Central legal Issue
This particular case analysis looks into a case study involving the Michael A. Smyth VS Pillsbury Company. In this case, the court had sought to determine if the Pillsbury Company had violated the privacy of one of the employees (Michael A. Smith) after intercepting an email communication.
The central legal issue raised in the case was whether the Pillsbury Company had violated the public policy by intercepting an email of one of employee’s and terminating the employment contract.
The Pertinent facts
After the installation of the electronic mail system to enhance communication with the company, the company promised that the communications made would be confidential (Weiner, 2009). The company also made it clear that it would not intercept the emails and in any case they would not be used by the company for the as a foundation for termination of the employment contract.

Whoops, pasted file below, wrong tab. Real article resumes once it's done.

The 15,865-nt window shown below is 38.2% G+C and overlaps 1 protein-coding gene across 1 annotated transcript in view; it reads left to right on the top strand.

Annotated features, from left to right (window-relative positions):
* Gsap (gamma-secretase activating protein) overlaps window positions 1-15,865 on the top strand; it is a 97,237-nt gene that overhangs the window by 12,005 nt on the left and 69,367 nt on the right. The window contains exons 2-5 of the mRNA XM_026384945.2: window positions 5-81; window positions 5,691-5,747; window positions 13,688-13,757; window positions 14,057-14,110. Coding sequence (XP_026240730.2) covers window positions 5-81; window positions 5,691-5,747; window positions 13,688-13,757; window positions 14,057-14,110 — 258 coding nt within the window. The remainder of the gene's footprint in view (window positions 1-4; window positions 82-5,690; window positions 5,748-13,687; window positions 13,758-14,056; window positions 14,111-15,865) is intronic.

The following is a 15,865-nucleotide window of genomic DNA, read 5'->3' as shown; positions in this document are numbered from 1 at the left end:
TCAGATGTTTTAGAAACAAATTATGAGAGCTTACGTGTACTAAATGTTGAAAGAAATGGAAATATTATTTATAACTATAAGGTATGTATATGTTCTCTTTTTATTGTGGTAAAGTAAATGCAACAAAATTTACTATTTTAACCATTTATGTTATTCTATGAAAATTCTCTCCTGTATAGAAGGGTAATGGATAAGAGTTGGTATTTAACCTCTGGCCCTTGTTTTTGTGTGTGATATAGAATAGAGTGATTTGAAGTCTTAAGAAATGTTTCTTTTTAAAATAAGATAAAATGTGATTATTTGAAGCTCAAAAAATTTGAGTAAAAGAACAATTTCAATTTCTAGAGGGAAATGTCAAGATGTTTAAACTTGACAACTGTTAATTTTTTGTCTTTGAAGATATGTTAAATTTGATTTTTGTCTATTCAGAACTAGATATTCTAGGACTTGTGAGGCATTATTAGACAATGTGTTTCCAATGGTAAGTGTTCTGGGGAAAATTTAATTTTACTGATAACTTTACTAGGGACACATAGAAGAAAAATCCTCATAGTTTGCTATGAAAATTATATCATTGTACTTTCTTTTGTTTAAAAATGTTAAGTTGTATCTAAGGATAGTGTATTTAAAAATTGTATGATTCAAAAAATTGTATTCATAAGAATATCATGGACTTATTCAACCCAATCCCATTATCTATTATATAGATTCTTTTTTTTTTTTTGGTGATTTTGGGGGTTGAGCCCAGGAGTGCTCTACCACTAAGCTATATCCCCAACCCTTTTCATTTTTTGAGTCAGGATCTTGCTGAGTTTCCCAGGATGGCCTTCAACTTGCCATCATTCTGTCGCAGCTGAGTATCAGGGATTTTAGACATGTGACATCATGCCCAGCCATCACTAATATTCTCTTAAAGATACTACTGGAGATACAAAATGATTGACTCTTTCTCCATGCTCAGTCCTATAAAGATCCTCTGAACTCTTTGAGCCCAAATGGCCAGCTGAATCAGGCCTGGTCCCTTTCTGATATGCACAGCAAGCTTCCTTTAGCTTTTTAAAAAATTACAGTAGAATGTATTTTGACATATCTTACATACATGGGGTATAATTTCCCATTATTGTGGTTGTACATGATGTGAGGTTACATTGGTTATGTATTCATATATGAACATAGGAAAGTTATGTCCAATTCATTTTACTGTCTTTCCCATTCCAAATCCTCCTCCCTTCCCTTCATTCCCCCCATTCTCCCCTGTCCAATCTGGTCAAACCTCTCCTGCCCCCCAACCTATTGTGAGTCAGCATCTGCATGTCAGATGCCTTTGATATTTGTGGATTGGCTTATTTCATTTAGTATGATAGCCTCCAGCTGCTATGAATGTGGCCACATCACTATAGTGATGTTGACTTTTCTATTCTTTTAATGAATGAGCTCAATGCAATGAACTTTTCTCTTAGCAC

Contrary, to these assurances, the company went ahead and violated all by intercepting the emails, and using them as a ground for the termination of Smyth. However, the comments that were communicated to the supervisor according to the company were unprofessional and inappropriate.
According to the plaintiff, the termination was against the public policy that bars an employer from terminating the employee after it has violated “the employees’ right to privacy as embodied in the Pennsylvania common law” (Weiner, 2009, p. 717).
Issues and facts of the case